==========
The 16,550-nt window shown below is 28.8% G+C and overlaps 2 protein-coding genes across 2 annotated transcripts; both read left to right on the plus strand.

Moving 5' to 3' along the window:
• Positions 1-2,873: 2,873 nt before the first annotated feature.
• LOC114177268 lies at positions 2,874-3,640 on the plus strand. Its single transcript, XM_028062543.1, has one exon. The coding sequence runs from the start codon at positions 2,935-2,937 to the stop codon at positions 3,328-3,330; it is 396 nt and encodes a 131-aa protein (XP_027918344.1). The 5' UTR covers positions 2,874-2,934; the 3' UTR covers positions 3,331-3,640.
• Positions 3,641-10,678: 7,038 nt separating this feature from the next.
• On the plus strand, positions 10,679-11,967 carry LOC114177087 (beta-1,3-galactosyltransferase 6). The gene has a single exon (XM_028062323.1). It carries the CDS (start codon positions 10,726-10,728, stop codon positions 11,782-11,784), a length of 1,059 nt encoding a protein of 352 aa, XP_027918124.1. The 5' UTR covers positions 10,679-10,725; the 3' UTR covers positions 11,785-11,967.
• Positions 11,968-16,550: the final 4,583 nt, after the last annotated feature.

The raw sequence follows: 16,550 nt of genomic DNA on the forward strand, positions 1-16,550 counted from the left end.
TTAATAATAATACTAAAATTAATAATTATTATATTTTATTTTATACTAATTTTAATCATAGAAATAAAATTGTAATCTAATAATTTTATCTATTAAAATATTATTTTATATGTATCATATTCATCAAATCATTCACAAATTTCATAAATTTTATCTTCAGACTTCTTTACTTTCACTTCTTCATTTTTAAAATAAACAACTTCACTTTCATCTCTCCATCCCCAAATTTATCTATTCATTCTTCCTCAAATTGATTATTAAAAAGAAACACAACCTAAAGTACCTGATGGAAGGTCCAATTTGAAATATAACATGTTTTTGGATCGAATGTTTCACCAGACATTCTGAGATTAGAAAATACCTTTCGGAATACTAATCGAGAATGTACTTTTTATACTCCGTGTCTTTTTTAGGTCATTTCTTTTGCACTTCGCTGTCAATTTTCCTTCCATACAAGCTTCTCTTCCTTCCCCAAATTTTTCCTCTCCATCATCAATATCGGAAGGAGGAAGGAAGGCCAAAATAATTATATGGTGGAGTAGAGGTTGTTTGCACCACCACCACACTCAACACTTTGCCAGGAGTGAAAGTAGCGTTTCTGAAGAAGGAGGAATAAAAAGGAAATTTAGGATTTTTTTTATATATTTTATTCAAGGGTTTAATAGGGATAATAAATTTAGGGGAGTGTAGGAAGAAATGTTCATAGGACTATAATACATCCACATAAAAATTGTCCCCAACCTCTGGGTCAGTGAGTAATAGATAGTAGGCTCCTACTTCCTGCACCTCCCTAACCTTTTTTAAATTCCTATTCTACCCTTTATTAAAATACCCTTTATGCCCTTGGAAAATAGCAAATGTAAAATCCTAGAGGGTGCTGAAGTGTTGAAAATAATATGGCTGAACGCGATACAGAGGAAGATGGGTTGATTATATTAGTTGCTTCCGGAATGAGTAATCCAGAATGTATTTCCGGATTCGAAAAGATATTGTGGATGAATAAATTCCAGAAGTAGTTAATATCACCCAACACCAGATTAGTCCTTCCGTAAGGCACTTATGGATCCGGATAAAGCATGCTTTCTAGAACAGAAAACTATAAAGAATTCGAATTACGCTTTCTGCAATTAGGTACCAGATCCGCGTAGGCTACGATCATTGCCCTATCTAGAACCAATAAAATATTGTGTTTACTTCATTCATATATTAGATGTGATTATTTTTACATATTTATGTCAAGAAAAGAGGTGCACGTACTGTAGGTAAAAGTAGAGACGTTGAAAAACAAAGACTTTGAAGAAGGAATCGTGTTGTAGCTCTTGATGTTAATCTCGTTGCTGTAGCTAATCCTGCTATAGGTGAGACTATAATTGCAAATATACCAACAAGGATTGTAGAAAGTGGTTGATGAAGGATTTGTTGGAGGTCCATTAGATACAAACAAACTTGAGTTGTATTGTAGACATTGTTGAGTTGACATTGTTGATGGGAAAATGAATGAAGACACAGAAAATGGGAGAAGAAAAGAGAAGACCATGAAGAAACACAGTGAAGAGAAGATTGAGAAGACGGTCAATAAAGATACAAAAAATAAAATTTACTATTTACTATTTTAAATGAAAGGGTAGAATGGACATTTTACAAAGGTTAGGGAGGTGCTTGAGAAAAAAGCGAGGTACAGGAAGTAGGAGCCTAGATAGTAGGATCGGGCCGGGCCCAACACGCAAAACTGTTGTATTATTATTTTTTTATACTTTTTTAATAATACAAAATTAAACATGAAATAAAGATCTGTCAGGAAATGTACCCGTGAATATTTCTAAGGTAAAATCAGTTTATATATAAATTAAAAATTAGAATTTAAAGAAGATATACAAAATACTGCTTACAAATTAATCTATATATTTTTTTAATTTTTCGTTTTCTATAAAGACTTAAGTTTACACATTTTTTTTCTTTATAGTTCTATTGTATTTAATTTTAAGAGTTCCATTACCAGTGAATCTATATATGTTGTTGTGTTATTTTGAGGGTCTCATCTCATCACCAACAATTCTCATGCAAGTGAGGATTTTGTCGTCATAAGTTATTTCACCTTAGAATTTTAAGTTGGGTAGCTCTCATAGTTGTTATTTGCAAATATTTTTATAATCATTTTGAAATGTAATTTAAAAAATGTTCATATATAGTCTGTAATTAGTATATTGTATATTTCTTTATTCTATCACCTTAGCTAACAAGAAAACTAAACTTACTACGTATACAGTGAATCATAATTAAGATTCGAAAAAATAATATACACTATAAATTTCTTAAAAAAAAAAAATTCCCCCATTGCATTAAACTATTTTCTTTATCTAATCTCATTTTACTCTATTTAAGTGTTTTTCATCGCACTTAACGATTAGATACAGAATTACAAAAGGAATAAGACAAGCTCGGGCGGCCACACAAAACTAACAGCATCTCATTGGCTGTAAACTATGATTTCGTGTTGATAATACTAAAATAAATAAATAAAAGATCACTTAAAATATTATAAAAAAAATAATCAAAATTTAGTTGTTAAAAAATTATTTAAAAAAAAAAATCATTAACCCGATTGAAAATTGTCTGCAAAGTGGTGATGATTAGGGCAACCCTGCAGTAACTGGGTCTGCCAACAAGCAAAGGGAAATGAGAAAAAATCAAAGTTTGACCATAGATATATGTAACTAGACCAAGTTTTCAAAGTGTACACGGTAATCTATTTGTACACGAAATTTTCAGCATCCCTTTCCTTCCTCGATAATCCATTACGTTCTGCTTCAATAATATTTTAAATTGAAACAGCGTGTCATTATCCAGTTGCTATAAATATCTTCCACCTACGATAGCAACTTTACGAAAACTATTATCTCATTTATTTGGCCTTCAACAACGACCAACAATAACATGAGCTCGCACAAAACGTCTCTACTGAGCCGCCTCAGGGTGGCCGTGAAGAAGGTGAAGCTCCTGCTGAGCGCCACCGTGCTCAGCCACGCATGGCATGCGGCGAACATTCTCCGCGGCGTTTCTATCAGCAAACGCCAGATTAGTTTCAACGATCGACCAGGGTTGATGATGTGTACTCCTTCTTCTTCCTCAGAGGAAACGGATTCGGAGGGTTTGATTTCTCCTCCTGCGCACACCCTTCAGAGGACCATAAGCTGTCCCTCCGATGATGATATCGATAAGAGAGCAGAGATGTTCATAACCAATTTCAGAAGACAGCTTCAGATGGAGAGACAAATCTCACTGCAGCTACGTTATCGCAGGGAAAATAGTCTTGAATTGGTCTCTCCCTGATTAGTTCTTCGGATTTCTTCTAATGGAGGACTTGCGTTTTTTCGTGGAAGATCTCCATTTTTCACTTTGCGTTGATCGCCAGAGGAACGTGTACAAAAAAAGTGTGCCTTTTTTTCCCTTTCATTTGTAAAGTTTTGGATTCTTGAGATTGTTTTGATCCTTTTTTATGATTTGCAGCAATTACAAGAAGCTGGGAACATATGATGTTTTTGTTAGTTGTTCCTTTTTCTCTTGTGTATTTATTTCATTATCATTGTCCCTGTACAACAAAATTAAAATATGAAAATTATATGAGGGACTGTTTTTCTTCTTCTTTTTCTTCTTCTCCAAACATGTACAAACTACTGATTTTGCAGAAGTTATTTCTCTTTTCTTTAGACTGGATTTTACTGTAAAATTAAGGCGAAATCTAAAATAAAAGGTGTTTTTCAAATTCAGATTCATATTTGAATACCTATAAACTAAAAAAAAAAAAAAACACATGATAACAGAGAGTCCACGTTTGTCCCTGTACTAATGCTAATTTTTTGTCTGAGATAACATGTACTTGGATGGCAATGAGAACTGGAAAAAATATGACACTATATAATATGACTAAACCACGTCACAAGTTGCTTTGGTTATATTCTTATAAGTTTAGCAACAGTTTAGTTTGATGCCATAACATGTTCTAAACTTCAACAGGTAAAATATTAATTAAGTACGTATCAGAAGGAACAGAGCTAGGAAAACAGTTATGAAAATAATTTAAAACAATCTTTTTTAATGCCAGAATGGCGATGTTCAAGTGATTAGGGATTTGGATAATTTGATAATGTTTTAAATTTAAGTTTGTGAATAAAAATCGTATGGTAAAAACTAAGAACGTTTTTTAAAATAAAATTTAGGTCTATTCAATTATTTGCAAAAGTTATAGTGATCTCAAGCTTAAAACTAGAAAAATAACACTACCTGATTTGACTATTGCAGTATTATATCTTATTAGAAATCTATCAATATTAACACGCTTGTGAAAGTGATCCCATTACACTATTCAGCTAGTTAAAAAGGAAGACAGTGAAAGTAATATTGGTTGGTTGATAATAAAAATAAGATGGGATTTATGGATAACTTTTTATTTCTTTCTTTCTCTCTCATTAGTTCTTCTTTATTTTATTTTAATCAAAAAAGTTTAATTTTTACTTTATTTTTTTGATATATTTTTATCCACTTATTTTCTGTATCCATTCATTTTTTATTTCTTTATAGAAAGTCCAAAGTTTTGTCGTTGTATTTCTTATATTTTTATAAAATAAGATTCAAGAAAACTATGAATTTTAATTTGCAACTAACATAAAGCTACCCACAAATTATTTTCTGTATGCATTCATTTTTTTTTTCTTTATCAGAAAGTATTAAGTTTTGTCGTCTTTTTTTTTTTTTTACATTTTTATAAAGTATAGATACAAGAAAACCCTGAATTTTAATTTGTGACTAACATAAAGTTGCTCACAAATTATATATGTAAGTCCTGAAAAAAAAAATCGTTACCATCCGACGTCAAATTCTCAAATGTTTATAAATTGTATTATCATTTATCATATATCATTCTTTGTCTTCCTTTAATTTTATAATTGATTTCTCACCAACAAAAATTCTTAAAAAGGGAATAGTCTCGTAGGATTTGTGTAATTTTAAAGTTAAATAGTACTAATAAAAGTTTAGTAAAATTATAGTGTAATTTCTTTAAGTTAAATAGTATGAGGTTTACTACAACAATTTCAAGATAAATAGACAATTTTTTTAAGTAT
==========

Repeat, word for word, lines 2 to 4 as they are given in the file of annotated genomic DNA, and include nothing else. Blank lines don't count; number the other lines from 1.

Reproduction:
Moving 5' to 3' along the window:
• Positions 1-2,873: 2,873 nt before the first annotated feature.
• LOC114177268 lies at positions 2,874-3,640 on the plus strand. Its single transcript, XM_028062543.1, has one exon. The coding sequence runs from the start codon at positions 2,935-2,937 to the stop codon at positions 3,328-3,330; it is 396 nt and encodes a 131-aa protein (XP_027918344.1). The 5' UTR covers positions 2,874-2,934; the 3' UTR covers positions 3,331-3,640.